March 30: ‘Pompeii in the desert’
2012/03/30 § 2 Comments
The remarkably crisp paintings were the first evidence that Something Was Here: it was the ancient city of Dura Europos, a city of incredible pedigree. Founded around 300 BC by Macedonian Greeks, later absorbed into the Roman Empire, finally sacked by the Persians. In the midst of this changing-of-hands, and at a major geographic crossroads, the city expanded multiculturally, with a significant degree of religious toleration, leading to the establishment of the two greatest archaeological finds in the settlement: a richly decorated synagogue and a large house-church (basically a pretty typical Mediterranean atrium dwelling with the addition of an impressive baptistery). The construction of Roman defenses and the city’s ultimate abandonment preserved the artistic accomplishments of Dura’s Jews and Christians.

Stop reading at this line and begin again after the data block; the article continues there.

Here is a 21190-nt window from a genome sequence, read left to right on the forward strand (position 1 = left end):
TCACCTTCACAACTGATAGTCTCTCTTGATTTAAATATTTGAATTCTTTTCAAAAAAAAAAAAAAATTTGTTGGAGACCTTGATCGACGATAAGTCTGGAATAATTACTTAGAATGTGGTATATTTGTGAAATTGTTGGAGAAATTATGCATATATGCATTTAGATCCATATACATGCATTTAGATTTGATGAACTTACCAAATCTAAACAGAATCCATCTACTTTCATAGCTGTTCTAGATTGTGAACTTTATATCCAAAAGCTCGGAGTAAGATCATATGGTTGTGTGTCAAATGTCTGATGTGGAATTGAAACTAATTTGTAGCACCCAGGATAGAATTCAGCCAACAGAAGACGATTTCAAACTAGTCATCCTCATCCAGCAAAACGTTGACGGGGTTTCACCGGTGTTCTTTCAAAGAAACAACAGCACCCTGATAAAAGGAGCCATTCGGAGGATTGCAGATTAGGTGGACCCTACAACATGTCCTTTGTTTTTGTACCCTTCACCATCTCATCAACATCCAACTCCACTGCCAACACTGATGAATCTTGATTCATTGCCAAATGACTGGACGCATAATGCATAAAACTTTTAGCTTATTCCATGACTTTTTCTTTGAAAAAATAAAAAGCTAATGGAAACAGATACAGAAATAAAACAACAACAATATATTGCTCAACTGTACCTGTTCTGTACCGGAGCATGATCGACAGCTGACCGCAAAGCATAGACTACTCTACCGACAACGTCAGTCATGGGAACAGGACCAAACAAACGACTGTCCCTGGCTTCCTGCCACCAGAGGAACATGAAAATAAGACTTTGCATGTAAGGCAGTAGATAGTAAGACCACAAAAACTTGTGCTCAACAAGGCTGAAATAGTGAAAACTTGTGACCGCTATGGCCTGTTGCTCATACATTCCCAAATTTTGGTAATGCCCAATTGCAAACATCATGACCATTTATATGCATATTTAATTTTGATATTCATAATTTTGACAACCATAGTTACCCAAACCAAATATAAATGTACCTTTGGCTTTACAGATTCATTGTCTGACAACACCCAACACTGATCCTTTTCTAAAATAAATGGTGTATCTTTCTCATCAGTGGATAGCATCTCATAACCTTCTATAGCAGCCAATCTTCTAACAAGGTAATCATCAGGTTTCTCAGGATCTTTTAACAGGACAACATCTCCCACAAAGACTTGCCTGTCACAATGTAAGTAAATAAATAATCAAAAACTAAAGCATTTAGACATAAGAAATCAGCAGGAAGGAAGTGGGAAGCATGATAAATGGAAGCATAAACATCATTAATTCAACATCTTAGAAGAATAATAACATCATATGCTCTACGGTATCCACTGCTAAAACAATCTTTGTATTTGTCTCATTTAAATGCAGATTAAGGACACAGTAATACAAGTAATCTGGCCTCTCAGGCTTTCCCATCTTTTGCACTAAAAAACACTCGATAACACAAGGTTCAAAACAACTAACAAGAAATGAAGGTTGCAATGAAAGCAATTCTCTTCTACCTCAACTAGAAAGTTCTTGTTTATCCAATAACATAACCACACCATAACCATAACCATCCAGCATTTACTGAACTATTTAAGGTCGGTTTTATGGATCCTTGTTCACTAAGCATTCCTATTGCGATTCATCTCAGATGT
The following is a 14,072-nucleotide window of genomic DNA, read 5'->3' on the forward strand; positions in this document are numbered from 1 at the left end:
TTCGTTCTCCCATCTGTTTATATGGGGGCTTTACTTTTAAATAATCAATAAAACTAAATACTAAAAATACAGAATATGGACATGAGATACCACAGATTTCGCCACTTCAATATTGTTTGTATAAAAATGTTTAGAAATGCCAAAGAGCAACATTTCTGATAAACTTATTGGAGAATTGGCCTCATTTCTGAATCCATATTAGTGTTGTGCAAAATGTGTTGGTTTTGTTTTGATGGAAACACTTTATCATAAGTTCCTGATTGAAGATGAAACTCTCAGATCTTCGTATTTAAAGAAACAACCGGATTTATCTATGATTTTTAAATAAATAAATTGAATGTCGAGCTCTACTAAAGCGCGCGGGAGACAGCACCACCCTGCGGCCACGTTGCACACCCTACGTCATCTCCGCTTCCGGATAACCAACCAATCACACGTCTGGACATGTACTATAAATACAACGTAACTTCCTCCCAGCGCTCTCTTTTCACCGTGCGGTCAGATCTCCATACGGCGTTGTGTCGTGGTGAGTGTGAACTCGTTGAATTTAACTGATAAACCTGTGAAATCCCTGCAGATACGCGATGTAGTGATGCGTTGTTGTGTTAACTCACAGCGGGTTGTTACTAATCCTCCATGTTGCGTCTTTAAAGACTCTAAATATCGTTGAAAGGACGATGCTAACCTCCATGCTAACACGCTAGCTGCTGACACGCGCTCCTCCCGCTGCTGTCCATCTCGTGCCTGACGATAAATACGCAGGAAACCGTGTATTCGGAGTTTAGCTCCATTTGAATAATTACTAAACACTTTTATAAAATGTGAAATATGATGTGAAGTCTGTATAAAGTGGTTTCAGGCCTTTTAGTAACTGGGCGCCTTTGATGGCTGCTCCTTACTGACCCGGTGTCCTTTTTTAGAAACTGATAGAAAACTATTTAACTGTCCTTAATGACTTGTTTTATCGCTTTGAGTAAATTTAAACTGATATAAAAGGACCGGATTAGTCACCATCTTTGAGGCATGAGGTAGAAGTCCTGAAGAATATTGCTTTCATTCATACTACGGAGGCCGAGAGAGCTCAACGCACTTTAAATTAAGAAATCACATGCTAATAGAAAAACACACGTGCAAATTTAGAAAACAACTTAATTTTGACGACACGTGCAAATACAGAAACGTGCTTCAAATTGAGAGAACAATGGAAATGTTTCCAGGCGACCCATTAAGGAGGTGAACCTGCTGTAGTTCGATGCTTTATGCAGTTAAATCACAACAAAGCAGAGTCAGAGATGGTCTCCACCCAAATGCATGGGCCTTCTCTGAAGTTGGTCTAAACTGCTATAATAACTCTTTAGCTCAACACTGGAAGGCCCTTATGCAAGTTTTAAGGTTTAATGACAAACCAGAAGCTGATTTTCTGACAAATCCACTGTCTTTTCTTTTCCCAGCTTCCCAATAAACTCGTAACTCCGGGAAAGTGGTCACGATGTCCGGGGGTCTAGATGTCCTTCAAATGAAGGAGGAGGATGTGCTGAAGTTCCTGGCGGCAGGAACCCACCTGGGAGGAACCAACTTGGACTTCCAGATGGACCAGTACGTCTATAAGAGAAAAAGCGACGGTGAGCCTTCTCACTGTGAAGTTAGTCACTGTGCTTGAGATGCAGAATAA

Although not the oldest synagogue known, Dura’s (ca. 244) is the best-preserved very old synagogue that has been studied, especially to preserve such extensive ornament. Its frescoes encircle the assembly room, which features an elaborate Torah niche, comprising images that are believed to be the earliest biblical narrative. Predating the Edict of Milan, the house-church (ca. 235) is the oldest Christian place of worship that has been discovered; it is especially notable for its large baptistery and decoration, which includes the oldest known Christian images anywhere. In both the church and synagogue the images remain clear and communicative; if you know anything of the Old Testament and see the image above, you don’t need me to tell you what the picture portrays.
Had the city survived and flourished, the buildings and their art would have been lost to “development.” As it is, they are vivid evidence of life in this imperial outpost almost two millenia old.
Image: Pharaoh’s wife discovers Moses (Synagogue, Dura Europos)